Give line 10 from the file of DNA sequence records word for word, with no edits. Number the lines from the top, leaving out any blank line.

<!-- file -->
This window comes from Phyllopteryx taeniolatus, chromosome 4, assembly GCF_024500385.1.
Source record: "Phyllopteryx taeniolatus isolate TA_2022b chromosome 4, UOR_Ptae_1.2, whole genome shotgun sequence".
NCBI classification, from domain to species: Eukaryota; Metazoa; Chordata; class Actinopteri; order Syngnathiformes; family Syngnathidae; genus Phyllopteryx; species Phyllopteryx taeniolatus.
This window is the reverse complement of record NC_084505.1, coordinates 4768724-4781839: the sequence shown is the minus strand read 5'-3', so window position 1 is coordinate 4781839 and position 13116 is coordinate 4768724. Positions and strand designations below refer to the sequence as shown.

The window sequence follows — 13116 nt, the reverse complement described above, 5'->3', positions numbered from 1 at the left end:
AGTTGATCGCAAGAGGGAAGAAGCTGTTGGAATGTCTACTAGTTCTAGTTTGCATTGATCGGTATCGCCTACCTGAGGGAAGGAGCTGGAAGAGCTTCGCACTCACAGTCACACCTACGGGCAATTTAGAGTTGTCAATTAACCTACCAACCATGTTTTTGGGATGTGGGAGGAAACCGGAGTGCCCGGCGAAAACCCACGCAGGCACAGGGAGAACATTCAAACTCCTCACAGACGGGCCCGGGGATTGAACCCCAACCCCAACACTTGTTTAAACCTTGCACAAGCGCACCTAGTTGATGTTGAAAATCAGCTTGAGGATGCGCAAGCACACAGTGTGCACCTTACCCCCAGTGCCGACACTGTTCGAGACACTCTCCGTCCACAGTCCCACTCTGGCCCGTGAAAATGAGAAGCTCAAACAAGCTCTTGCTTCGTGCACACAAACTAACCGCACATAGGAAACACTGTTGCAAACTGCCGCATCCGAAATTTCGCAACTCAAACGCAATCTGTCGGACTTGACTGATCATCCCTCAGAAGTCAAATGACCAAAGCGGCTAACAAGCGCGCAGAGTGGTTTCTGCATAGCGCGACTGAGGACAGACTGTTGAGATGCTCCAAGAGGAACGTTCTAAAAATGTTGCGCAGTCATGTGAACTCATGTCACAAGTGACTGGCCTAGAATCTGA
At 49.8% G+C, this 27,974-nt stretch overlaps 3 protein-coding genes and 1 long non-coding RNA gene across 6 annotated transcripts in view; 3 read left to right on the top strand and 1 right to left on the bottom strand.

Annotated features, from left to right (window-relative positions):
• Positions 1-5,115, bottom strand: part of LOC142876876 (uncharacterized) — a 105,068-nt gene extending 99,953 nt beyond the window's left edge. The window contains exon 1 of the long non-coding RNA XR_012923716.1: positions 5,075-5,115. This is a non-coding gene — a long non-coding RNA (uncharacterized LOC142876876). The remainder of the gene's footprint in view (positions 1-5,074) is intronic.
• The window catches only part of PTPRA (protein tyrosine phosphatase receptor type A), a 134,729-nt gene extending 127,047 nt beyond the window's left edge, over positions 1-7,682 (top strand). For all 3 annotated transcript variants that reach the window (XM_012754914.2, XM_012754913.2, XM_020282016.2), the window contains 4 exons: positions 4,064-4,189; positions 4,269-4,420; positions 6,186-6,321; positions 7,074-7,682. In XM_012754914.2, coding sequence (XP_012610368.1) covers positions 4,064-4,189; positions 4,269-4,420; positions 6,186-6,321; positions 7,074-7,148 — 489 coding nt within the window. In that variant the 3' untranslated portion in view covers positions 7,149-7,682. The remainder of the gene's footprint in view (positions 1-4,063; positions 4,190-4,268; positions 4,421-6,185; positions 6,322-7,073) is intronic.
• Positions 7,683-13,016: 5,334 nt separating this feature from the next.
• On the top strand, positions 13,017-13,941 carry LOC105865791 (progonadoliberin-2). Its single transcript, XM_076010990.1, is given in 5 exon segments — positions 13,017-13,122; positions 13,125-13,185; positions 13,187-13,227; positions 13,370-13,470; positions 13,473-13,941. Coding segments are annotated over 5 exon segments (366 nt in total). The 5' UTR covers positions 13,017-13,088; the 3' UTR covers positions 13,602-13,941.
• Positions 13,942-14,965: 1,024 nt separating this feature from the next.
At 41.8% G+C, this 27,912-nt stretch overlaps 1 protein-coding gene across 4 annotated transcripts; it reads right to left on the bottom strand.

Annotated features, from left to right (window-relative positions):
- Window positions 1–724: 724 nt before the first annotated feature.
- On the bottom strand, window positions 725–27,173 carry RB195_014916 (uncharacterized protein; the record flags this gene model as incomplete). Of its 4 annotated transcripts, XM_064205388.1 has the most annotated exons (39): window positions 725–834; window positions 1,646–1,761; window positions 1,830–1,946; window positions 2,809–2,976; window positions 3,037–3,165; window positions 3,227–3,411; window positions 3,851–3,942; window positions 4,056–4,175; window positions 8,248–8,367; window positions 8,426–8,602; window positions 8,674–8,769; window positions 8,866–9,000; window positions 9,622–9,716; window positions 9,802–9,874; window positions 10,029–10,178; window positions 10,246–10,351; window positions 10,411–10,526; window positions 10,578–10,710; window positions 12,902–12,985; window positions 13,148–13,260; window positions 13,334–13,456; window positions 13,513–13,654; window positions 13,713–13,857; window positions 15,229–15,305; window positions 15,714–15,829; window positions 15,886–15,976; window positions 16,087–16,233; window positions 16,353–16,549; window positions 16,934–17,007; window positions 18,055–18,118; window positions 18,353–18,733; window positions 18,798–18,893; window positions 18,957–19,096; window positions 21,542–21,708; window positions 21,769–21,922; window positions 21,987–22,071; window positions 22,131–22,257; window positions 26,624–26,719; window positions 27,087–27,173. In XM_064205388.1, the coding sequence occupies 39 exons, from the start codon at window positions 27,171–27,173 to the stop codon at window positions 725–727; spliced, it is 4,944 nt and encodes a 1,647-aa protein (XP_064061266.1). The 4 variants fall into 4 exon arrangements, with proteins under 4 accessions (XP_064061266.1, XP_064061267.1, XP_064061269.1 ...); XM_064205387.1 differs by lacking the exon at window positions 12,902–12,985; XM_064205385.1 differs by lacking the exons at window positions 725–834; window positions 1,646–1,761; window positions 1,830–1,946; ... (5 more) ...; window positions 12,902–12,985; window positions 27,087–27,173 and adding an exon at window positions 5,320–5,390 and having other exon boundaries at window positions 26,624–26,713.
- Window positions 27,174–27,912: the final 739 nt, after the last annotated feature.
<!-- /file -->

• The window catches only part of PTPRA (protein tyrosine phosphatase receptor type A), a 134,729-nt gene extending 127,047 nt beyond the window's left edge, over positions 1-7,682 (top strand). For all 3 annotated transcript variants that reach the window (XM_012754914.2, XM_012754913.2, XM_020282016.2), the window contains 4 exons: positions 4,064-4,189; positions 4,269-4,420; positions 6,186-6,321; positions 7,074-7,682. In XM_012754914.2, coding sequence (XP_012610368.1) covers positions 4,064-4,189; positions 4,269-4,420; positions 6,186-6,321; positions 7,074-7,148 — 489 coding nt within the window. In that variant the 3' untranslated portion in view covers positions 7,149-7,682. The remainder of the gene's footprint in view (positions 1-4,063; positions 4,190-4,268; positions 4,421-6,185; positions 6,322-7,073) is intronic.